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Wednesday, August 31, 2011

Holding On While Searching for Success

Courtesy of sqback

Success is one of those tricksy creatures that's neither one thing or another, and usually doesn't look exactly the same for each person. In a way, it reminds me of the magician's egg. (Or it could have been a sorcerer's. I read this fairy tale a long while ago, and have forgotten the name.)

The magician had put his heart into an egg, so of course--he being an evil sort of magician, the hero of the story had to find the egg and destroy it if he wanted to get to the magician.

Which was fine, except the egg didn't stay an egg for long once someone picked it up with the intent to smash it. To the hero's horror, the egg went through a number of transformations--most of them sharp, deadly, poisoned, unpleasant, and pointed.

But the only way to reach the magician's heart in the egg was to hold on no matter what. This advice is all well and good if you're the hero just starting out on the journey, but when you're actually living the tale, the advice doesn't feel so sound anymore.

The egg turns into a viper? Don't let go, even if it's sunk its fangs into your hand. Now it's a ball of fire? Keep a hold of it, never mind the burning. Now it's a bit of fur with razor sharp teeth? A man's soul isn't judged by the number of fingers he keeps in this life. It's a rabbit now? Well, that's ok--er, they're awfully slippery little things, aren't they? And, oh. Yes, they bite too.

In this story, the hero didn't have a lot of choice as to which forms the egg would take. Writers pursuing the dream to be read will also find that they have little to no control over so many important things that will affect the outcome of measurable success. Like finding the right agent (not just an agent, the one who is the right fit), a book deal, book sales, low returns, a beautiful cover, readers, etc.)

But there are two things a writer, just like the hero, can control completely: their preparation and when--or if--it's time to let go.

A writer in search of readers must do their very best to prepare for the journey. This often equates to spending a great deal of time learning, but everyone learns and flowers at a different rate. The important thing is to keep striving to do better and learn more. The moment a hero decides he's learned everything there is to learn, the moment the skills he does have begin to grow rusty. This is also usually the time when a new, unknown monster comes to town, devouring the villagers and destroying the village, and generally needing to be dealt with.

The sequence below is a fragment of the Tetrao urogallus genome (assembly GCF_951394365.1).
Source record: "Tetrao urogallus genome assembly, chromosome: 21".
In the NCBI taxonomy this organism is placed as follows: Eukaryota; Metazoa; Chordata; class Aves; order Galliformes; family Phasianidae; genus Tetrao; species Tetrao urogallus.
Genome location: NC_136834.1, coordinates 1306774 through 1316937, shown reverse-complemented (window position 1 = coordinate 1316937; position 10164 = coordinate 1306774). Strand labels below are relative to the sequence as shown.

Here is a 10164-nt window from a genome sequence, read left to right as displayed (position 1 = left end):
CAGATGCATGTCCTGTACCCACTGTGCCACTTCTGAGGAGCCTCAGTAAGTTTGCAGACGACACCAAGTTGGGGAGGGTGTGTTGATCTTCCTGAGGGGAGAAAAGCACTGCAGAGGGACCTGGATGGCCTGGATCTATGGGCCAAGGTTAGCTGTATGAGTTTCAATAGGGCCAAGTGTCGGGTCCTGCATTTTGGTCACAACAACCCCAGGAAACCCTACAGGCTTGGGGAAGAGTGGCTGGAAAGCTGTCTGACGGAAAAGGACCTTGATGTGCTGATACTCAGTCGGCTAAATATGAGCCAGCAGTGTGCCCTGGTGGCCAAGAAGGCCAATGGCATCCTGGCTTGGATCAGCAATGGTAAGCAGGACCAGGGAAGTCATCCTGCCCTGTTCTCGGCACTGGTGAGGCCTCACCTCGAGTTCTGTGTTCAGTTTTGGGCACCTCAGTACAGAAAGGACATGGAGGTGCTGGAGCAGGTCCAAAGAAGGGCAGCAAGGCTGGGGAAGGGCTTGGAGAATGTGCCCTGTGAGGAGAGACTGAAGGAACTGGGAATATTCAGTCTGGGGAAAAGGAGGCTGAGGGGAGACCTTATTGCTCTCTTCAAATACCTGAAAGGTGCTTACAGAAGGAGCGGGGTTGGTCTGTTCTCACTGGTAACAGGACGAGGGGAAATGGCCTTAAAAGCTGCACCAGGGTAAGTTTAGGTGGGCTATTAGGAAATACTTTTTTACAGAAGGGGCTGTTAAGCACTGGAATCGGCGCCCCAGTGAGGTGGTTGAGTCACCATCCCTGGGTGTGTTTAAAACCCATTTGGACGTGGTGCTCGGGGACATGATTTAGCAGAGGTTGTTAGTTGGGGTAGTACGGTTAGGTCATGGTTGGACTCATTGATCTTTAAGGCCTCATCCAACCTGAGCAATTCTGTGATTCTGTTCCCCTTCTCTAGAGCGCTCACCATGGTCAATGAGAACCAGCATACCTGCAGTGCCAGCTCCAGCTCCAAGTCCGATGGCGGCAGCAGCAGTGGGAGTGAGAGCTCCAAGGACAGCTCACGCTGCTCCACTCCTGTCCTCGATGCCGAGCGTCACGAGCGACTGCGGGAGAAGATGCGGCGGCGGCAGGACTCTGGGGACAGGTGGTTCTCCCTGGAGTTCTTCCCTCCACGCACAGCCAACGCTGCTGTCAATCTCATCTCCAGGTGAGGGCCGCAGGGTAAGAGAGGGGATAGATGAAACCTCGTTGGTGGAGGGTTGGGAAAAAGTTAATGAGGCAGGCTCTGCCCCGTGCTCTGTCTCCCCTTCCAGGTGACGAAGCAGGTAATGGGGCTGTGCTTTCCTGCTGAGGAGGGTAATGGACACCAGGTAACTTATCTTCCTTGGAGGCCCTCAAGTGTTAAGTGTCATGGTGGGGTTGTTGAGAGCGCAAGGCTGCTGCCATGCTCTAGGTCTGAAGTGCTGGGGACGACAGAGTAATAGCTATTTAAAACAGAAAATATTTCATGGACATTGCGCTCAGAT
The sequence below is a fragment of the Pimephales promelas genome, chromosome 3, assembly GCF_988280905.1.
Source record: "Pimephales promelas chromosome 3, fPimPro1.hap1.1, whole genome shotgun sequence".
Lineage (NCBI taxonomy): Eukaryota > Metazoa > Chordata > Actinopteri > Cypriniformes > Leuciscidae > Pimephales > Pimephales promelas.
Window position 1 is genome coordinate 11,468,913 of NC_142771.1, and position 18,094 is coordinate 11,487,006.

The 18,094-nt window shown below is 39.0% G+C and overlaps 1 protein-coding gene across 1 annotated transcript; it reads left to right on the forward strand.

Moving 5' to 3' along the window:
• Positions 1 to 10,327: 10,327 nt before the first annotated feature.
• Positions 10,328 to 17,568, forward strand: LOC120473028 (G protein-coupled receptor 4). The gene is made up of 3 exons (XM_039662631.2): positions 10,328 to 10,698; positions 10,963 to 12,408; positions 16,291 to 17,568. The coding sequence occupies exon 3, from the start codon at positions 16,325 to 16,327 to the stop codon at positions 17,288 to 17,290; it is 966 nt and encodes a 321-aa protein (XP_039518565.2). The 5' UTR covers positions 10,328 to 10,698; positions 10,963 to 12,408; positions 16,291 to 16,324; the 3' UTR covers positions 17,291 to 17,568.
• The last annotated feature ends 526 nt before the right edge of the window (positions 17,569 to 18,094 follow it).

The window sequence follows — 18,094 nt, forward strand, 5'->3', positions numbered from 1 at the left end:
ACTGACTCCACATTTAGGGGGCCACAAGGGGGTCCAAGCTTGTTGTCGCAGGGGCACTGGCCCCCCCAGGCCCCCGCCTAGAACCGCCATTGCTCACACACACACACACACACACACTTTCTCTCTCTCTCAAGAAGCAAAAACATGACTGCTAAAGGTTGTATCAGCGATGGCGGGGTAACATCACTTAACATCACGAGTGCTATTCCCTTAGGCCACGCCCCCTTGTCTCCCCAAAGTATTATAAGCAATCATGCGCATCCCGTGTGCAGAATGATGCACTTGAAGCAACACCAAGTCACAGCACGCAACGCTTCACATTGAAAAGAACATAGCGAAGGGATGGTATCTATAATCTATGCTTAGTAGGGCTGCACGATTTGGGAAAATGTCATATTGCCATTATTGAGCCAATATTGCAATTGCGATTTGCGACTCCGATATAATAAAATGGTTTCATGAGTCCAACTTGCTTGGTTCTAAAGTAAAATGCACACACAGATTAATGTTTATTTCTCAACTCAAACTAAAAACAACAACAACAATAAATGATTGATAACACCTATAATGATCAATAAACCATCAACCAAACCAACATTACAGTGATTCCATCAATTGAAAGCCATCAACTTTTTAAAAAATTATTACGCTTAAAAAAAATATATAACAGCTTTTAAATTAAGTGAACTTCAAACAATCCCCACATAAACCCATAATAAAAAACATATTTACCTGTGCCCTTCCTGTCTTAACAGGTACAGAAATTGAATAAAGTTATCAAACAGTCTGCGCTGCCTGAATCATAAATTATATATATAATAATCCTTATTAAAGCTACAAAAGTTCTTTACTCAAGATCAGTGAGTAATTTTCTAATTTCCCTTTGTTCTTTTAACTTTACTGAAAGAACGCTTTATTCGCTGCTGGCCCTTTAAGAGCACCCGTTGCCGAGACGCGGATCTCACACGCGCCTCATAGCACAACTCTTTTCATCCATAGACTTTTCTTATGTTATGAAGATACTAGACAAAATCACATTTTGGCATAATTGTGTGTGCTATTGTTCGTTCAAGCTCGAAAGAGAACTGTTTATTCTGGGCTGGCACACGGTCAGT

A hero must also resist the urge to compare himself to the horde of heroes in the training yard. Instead of looking on with envy or disdain, a wise hero studies what others are doing and learns from them. A hero who has a good chance of succeeding is also open to new ideas as well as pointers on improvement.

A hero enters the fray with success, not failure, in mind.

(And alas, in both life and the tales, success is never guaranteed--at least success that relies on other people. That's what ballads are for, to remember those who have fallen. And even that's some measure of success, because those heroes wouldn't have fallen if they'd never tried.)

In short, a hero puts in the sweat and time and blood and tears to prepare as best he can, always with an eye on succeeding.

And then there's that other thing. A thing that's sometimes harder than all the hard work that came before. Only the writer can decide when to let go and when to hold on. There will be times, so very many times, when the hero is weaving on his feet and seeing double--if he can even see at all. Those are the times when the hero must decide whether or not to hold on.

Sometimes letting go is the right decision. Maybe what the hero wanted in his heart of hearts was not to defeat the magician, but to discover the path to an underground kingdom. (The portal just happened to be in the magician's study.) And sometimes the hero wants the egg so much, he will hold onto it no matter what it turns into. No matter how it burns or cuts or pains him.

Because to lose the egg, he would be losing a part of himself he isn't willing to part with.

The search for success, no matter where that success may take place in, is a path full of sacrifice, hard work, joy, and a thousand other emotions words have no name for.

Ultimately, we all have our own path to success that will often be unlike those of our friends, our crit partners, or others who have gone on before. But the tools we use to get there are generally something we have in common, no matter what stage we're in or what we're aiming for.

Hard work and tenacity. And wisdom to know when it's time to hold on for dear life, and when it's time to find a new dream.

What are some things you've done to either get ready for the quest or to hold onto the egg?

Danyelle Leafty writes MG and YA fantasy. In her spare time, she collects dragons, talking frogs, and fairy godmothers. She can be found discussing the art of turning one's characters into various animals, painting with words, and the best ways to avoid getting eaten by dragons on her blog. Her serial novel THE FAIRY GODMOTHER DILEMMA can be found here.


Louisa said...

Thank you for a wonderful analogy Danyelle. I have been considering whether to hold on or let go. You have given me the inspiration to keep holding on, no matter what the cost to make my dream materialize.

Anonymous said...

Good reminder, Danyelle. We need the encouragement.

Danyelle L. said...

Thanks, Louisa! And best of luck with holding on. You can do it! :D

Thanks, Marlene! :D Writers definitely need all the encouragement we can get. :o)